They call it 'Inception'. Someone sedates you, enters your subconscious during your dream state and plants an idea there that grows organically until you unconsciously act upon it during your waking hours.
In director Christopher Nolan’s new film Inception, Leonardo DiCaprio enters the dreams of a CEO played by Cillian Murphy so as to sow the seeds of indifference in the back of his mind, thereby destabilising his entire corporation.
Why am I telling you this? Because lately I’ve been led to believe that 'Inception' could be sabotaging this year’s Proms.
Think about it: three times this festival season I’ve arrived within a whisker of being late for a Prom because I’m subconsciously hooked on the idea that to start a concert at 7pm, when most people have barely had the chance to finish a day’s work, travel across (or into) town to Kensington, let alone grab a bite to eat before the concert begins, would surely be absurd.
In my conscious mind it makes perfectly logical sense that a concert would start at 7.30pm. Most mid-week Proms begin at 7.30pm. That seems like a fairly reasonable time, so obviously – the Incepted theory goes – the Proms begin at 7.30pm.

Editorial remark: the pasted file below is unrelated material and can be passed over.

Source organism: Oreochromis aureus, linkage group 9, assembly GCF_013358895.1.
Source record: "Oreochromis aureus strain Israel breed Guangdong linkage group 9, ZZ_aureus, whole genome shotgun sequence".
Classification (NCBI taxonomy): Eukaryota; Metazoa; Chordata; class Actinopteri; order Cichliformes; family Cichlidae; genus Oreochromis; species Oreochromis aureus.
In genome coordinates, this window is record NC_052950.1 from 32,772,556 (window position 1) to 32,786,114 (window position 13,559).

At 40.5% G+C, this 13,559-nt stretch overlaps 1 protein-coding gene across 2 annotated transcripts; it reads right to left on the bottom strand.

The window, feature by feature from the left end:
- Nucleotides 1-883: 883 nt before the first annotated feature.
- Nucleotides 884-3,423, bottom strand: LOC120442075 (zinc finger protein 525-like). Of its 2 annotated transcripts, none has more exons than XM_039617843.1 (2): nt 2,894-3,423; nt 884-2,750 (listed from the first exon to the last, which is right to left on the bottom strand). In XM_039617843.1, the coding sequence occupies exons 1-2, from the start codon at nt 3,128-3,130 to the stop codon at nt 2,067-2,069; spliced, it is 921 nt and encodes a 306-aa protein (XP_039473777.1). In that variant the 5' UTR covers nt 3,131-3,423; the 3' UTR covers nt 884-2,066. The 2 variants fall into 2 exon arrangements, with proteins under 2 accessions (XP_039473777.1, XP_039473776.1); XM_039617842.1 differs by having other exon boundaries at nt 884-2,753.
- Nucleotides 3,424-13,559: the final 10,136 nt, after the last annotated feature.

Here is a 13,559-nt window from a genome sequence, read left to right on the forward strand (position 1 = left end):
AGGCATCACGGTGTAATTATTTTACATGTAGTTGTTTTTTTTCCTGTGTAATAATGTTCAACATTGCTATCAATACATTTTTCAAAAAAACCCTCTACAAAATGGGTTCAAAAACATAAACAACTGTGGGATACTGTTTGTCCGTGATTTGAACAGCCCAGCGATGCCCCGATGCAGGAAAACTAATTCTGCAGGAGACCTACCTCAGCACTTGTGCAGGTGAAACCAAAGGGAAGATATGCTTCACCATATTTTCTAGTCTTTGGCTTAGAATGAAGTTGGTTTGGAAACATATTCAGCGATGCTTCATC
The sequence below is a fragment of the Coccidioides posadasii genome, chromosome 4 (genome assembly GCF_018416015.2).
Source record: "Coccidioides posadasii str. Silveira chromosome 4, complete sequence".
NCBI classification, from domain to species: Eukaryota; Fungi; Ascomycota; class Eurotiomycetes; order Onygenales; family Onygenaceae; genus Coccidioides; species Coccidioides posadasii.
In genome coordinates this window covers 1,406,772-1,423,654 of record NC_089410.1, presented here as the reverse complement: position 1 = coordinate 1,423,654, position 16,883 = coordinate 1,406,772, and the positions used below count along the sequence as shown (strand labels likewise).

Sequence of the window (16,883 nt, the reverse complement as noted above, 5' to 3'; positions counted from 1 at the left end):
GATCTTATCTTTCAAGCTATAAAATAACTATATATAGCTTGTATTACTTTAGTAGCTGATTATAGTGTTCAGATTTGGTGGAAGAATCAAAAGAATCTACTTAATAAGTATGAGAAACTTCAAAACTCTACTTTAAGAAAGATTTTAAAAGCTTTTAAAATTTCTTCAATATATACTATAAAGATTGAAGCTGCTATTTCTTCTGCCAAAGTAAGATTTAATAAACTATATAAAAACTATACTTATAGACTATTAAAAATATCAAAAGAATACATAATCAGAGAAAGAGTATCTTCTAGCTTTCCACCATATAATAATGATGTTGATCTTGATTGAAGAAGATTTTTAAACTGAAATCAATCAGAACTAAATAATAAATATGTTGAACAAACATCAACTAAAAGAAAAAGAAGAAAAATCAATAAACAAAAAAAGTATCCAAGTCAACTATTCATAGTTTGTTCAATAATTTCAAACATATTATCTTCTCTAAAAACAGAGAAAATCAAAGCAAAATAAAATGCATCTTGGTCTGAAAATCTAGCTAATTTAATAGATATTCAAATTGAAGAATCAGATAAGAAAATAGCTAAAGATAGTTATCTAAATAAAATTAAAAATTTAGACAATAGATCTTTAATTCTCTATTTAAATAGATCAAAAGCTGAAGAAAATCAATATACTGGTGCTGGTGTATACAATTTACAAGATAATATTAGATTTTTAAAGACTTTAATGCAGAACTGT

So firmly has this time, 7.30pm, been embedded in my brain that it barely seems worth checking it online until after I’ve left the office. And given the numbers of latecomers who are to be seen hurrying along the streets of Kensington at around 6.55pm and clambering to their seats after the programme’s first movement/overture each night, I’m clearly not the only victim.
Some say that to start a concert at a reasonable time, and the same time each weekday evening, is not 'Inception', it’s simply ‘common sense’. But clearly they need to wake up and smell the coffee…
Last-minute arrivers’ facts to bear in mind:
• At a brisk, almost power-walking pace, the time between alighting at South Kensington tube station and entering the door for the stalls at the Royal Albert Hall (if you already have a ticket) is exactly 15 minutes.
• Road works are taking place above ground that will not allow you to overtake on the pavement between South Kensington and the Royal Albert Hall – take the pedestrian underpass, it saves approximately one minute. It could be the difference between arriving on time and being made to stand outside an entrance door, like a naughty school child.
• Turn your mobile phone off before you enter the hall.
Nick Shave is a freelance music writer, critic, and contributing editor to BBC Music Magazine. He has spent many happy summers reviewing the Proms, but is still prone to a loss of bearings when choosing the quickest way round the Royal Albert Hall.
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